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Rewriting Python's Build System From Scratch


What am I working on? In the last post, I linked to bash scripts that built a slice of the CPython VM.

I'm now using these scripts as the foundation for a rewrite of Python's autotools-based build system. This will be the build system for Oil and OVM. Roughly speaking, OVM is the part of Oil that is native code.

Why do this?

  1. To support deploying Oil as a single executable file, i.e. an app bundle.
  2. Because our problem is simpler. OVM has fewer dependencies, doesn't need to support non-Unix systems, and doesn't yet have shared library extensions.
  3. To practice writing nontrivial Makefiles from scratch. This is research for combining shell and make.

I think writing good build systems is hard, and this experience is supporting that belief. Read on for details.

Table of Contents
bin/oil as an App Bundle
Portability, Dependencies, Extensibility
Research for Boil
Status and Conclusion

bin/oil as an App Bundle

To end users and distro packagers, Oil should look like a C program. The use of CPython is an implementation detail. Thus, bin/oil will be a single file with two components:

  1. Native code. CPython without its parser, plus Oil-specific code. For example, we have an extension module to wrap libc called pylibc.
  2. Architecture-independent bytecode. I'm precompiling .pyc files to reduce startup time. We also need the .py source to show code snippets in tracebacks.

Python app bundles are familiar to me because a decade ago I submitted a patch to Python to allow it to directly execute .zip files with .py and .pyc files (python-dev thread).

I'm taking it further now:

  1. Rather than concatenating a shell script + .zip file, I'm concatenating an ELF file + .zip file. The .zip file contains the bytecode.
  2. Statically linking the pylibc extension module (but not libc itself.)

Why a single file? I want to be completely divorced from Python packaging. I don't want anything to do with site-packages and so forth, which are known to cause deployment problems.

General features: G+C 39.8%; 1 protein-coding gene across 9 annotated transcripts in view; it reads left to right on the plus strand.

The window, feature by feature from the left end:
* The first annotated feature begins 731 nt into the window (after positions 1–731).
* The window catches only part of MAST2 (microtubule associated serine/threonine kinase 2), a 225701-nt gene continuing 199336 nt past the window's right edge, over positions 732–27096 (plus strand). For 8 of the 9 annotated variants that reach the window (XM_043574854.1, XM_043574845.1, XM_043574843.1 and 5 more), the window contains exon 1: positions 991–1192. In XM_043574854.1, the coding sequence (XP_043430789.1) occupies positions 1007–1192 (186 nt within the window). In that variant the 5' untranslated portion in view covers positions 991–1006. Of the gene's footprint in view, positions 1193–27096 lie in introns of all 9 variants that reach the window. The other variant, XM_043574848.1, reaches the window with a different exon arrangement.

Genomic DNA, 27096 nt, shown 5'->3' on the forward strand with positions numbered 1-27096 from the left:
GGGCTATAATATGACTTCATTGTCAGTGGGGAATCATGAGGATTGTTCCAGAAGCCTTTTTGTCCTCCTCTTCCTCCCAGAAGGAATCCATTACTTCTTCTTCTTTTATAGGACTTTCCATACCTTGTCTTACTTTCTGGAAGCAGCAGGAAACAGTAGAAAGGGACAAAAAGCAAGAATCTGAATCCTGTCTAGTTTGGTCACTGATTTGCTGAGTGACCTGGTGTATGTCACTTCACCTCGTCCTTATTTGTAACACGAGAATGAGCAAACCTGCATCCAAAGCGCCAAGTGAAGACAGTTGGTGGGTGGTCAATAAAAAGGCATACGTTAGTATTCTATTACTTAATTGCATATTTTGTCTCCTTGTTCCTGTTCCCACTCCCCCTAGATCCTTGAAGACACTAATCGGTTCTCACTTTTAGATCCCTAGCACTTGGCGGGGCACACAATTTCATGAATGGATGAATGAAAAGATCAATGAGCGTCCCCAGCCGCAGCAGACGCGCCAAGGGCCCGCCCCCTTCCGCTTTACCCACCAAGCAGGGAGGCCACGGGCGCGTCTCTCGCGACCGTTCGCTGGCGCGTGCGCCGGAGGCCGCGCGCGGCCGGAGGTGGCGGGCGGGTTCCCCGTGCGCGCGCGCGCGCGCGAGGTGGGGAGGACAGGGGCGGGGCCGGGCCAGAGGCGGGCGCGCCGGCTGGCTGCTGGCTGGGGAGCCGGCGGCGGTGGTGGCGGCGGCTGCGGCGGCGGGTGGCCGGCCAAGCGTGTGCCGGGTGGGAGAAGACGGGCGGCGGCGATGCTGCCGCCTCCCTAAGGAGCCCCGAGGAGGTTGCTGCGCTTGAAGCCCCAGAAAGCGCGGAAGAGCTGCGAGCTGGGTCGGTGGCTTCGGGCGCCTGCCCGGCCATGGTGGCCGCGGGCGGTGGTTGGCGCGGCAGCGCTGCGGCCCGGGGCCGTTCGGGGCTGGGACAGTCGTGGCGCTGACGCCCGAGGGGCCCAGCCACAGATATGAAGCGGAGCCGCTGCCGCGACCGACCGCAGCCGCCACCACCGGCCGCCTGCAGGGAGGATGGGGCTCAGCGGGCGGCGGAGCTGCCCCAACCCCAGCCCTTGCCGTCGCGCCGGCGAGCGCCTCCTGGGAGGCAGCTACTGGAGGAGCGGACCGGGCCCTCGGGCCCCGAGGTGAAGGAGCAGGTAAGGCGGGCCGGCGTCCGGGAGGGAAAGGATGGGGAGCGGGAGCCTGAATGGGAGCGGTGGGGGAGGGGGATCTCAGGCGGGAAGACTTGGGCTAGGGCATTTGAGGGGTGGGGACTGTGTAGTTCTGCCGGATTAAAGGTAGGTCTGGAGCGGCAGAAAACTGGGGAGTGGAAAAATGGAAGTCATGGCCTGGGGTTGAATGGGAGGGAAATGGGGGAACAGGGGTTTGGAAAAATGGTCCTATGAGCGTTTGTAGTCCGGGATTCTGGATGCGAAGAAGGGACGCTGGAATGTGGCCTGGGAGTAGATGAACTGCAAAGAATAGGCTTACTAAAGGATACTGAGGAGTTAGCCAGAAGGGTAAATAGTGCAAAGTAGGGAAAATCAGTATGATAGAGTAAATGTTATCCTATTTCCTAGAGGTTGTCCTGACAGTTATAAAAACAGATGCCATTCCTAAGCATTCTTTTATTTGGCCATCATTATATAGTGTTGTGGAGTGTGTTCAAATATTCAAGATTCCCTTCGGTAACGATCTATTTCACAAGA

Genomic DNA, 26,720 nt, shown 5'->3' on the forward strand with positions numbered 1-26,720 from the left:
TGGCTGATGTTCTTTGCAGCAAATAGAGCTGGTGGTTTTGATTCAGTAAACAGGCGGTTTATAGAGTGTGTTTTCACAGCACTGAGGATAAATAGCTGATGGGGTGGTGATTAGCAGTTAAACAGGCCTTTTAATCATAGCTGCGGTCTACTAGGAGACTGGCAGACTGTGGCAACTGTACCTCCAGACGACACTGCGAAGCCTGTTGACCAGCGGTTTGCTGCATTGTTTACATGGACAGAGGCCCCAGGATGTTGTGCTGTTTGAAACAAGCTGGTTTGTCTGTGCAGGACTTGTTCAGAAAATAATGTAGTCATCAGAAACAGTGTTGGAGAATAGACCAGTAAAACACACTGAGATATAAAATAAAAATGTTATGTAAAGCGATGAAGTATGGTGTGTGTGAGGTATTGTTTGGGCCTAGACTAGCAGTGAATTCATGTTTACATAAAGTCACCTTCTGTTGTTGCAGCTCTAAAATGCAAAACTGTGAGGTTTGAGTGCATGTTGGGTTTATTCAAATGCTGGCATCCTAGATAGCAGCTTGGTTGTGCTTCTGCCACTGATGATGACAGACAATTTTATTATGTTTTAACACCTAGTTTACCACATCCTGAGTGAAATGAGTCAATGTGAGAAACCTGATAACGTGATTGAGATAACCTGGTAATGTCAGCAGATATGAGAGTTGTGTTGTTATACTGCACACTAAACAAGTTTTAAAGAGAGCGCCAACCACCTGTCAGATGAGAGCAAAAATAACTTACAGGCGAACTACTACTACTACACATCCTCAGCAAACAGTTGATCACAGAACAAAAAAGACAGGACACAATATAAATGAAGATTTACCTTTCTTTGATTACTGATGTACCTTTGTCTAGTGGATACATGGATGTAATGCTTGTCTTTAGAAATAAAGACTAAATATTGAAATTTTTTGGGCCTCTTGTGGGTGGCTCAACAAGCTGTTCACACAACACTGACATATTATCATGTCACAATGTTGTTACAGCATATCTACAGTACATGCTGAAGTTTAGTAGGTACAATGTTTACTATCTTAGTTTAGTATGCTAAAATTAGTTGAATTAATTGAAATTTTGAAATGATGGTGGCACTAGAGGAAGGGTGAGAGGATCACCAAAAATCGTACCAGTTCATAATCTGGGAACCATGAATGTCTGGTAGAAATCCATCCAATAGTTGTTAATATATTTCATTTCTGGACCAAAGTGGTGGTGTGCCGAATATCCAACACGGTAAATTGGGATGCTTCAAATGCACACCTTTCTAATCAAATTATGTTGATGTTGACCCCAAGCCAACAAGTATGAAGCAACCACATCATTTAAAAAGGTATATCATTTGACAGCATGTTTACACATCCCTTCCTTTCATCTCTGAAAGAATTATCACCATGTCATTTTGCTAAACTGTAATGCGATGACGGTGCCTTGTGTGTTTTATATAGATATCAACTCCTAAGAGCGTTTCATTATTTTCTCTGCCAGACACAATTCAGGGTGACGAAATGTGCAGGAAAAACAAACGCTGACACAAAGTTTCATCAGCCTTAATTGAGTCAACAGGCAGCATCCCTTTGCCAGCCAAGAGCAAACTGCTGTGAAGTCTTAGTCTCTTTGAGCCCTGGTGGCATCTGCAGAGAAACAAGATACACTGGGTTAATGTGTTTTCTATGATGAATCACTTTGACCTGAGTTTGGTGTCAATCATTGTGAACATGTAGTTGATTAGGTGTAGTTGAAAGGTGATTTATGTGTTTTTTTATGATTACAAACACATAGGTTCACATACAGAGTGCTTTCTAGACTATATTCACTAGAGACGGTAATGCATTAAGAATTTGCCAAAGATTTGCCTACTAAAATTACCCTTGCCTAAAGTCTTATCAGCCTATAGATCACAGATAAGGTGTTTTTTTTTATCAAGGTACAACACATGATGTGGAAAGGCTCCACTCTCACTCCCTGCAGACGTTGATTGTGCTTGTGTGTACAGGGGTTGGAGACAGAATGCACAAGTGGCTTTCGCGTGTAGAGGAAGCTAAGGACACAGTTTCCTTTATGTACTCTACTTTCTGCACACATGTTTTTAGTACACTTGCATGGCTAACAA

(Historical note: Phillip J. Eby rewrote the patch to support directories with __main__.py in addition to .zip files. This was available in Python 2.6, but it was relatively unknown until Python 3.5 added the zipapp module, a result of PEP 441.)

Portability, Dependencies, Extensibility

Building OVM is a different problem than building Python. This section compares them along three dimensions.

Platform Portability:

(I suppose Oil will run on Windows 10 via the confusingly-named Windows Subsystem for Linux. I find it amazing that this Windows kernel feature is marketed as Bash on Windows. A program that is over three decades old is now a hot new feature!)

Dependencies and System Requirements:

Extensibility with Dynamic Linking:

In summary, these three differences mean that Python requires a complex build system, but Oil can have a relatively simple one.

I don't think Oil will need autotools. If you can think of a reason it might, leave a comment. The main issue I see is detecting the readline library, but that can be done with a POSIX shell script written by hand.

Research for Boil

Boil is the name I have in mind for the Make-like build tool in Oil. Its relationship to Make is similar to that of Oil and bash, although not identical.

This is a big topic, so for now I'll list a few problems that I found with Python's Makefile. These problems appear in most Makefiles because the solutions are hard to express in Make.

  1. Proper incremental builds when changing CFLAGS. It's annoying to do a make clean between debug and release builds.
  2. Support for build variants like AddressSanitizer (ASAN) and code coverage. After shaking bugs out of toybox and bwk with ASAN, I'm now a big fan of it (example toybox patch).
  1. Python duplicates its C header dependencies in its Makefile, rather than using automatic dependency generation, i.e. the gcc -M scheme. I plan to reorganize the code for OVM, and this may be a nuisance.

Status and Conclusion

I'm knee-deep in this work right now. It's not finished by any means, but I'm happy to slow down and examine Make more closely. I revisited the research on Make I did before starting the blog last year.

I would say that shell has bad syntax and good semantics, but Make has both bad syntax and bad semantics. It's not statically parseable, and there are many weird mechanisms like double-colon rules, order-only dependencies, .ONESHELL, .SECONDARYEXPANSION, etc.

Boil is still two steps away. A rough plan is:

  1. Release OSH, built with a plain Makefile written from scratch.
  2. Implement the Oil parser.
  3. Add Boil to Oil.
  4. At some point: Rewrite the Makefile in Boil.

So Make and Boil will a major blog topic, but the shape of the work means that I have to jump from topic to topic. I'll continue to regularly organize posts by topic and highlight them on the blog index.